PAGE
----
In New York he was able to focus on illustrations for periodicals and pocket books with work appearing in Boys Life, Outdoor Life, Popular Aviation, Popular Science. Unfortunately the growth of photography was causing it to replace painting for illustration. Much illustration work disappeared.

Brown returned to California with Mary and his first three of eight children. A teaching position at Art Center College led to his first contacts with the movie industry and kicked off his successful career producing art for movie promotion. It was primarily used in posters  but was also seen in periodicals, on bill boards, in promotional brochures, books and other material.

With the changes in subject matter for movies Brown became discouraged, quit the work in 1970 and entered the fine arts market just as western art was growing in popularity due to support from the Texas oil industry boom. From 1970 to 1976 he focused on cowboys and Indians as his favorite subjects although he also did paintings of ships, landscapes and an occasional portrait. He had a particular love of Spanish and Mexican themes due both to the fact that Mary was part Spanish-Mexican and his younger sister married an important Mexican businessman.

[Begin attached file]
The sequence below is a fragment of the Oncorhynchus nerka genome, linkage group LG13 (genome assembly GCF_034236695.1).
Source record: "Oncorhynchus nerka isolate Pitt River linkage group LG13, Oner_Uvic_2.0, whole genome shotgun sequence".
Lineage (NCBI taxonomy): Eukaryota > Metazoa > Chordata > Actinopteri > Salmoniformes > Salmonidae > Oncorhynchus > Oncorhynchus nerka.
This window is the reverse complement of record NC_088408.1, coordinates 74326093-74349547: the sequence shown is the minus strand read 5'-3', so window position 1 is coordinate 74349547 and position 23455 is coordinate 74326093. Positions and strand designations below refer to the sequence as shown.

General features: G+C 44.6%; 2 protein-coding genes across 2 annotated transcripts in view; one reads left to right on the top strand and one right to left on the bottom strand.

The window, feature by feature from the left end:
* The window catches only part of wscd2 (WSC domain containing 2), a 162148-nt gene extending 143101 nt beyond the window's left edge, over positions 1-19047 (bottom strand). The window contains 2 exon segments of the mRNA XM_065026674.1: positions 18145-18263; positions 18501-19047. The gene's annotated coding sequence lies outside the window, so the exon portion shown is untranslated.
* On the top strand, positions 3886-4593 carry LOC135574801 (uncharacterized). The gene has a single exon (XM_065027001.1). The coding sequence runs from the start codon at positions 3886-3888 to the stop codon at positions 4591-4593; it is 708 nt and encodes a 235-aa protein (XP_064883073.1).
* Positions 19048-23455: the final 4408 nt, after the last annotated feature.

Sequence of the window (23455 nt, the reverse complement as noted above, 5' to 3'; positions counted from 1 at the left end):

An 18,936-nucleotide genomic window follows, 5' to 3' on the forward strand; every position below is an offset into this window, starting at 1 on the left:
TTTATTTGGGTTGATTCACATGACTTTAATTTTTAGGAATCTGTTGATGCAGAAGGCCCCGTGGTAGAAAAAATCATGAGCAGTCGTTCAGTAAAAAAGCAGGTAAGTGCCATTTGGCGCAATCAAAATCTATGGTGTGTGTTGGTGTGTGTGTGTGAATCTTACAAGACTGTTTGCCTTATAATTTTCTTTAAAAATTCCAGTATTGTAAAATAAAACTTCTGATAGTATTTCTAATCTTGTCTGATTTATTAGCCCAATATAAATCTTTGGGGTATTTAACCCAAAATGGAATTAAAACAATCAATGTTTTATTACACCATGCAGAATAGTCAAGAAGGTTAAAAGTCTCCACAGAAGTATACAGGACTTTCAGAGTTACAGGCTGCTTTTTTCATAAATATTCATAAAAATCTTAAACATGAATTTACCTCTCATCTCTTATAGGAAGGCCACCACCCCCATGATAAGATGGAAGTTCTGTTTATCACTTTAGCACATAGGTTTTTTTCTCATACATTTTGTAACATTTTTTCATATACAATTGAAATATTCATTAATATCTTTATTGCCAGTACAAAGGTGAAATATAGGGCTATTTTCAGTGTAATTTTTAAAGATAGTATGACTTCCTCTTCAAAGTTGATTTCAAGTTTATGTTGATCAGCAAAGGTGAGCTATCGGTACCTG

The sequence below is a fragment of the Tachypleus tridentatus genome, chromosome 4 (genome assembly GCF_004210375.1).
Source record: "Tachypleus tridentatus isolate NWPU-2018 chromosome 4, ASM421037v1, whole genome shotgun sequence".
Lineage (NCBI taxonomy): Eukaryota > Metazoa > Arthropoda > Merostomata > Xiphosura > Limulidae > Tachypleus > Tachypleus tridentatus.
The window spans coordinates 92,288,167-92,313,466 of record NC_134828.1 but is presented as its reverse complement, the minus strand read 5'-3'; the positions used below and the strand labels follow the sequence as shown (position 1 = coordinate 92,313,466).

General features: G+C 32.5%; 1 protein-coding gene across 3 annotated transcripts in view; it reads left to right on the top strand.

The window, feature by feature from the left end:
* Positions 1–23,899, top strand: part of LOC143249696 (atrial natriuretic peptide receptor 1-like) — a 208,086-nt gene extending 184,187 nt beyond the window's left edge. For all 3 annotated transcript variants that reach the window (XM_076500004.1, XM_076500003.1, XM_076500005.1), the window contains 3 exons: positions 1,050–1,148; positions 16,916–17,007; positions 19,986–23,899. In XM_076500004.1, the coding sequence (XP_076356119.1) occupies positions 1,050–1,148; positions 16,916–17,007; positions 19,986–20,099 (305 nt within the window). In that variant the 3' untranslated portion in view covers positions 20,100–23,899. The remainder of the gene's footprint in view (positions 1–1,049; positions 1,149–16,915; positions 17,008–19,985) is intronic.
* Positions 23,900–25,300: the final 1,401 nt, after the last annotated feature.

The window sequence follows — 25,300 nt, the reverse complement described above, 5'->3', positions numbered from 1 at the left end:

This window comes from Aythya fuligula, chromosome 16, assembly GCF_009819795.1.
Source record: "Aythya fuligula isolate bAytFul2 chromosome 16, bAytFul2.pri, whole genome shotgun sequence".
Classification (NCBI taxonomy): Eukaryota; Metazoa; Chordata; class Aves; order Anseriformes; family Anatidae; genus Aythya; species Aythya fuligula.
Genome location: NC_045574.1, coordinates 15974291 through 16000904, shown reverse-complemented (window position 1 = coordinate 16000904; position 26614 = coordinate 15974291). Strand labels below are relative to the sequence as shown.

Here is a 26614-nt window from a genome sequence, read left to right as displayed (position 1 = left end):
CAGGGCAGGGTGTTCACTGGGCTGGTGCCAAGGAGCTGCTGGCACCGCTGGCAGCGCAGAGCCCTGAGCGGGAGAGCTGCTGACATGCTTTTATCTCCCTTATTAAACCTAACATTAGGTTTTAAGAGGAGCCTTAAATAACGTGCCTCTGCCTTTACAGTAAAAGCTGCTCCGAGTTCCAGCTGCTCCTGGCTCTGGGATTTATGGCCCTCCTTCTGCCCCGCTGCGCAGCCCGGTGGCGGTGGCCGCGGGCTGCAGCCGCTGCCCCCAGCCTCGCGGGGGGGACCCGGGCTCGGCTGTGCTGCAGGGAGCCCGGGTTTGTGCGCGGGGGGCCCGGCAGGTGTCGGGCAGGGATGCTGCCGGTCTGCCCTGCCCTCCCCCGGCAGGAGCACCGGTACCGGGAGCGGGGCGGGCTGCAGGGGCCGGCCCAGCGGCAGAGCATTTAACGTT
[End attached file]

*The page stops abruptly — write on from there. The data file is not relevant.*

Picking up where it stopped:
A stroke in 1976 resulted in considerable damage with near total loss of his left (drawing) side. Much of his ability to process imagery was harmed. Although doctors said he would never recover from this the efforts of Mary Louise to help him recover resulted in a final beautiful body of work considerably different from the more representational work done prior to 1976. Brown continued to paint until his death in 1991.


High School

Tailspin Tommy
Comic Strip, 1930s

Early Artistic Development.

This section looks at early work before Brown was heavily involved with the illustration field. Early poster work shows high school designs and a few posters for US government plus the development of Brown's "Killing Time" poster."

North American Aviation
World War II

Study for "Killing Time"

Poster for CARE

Illustration work.

 Non movie illustration work from about 1945 to 1976. Commercial, Record Jackets, advertising, government posters etc. Special showing of unpublished children's stories for record jackets. Among the many projects was one in which Brown produced portraits for all the presidents up to Lyndon Johnson, each had to be completed in a day. Another project was used in a historical documentary for El Paso Natural Gas.

Against All Flags

Movie Illustrations.

Tap Roots

Mutiny on the Bounty -1962 
click image for discussion on production of this poster.      


To Fine Art Section

Discussion of
Fine Art Before 1976

Link to list of all Pre-Stroke fine art paintings

Fine Art Paintings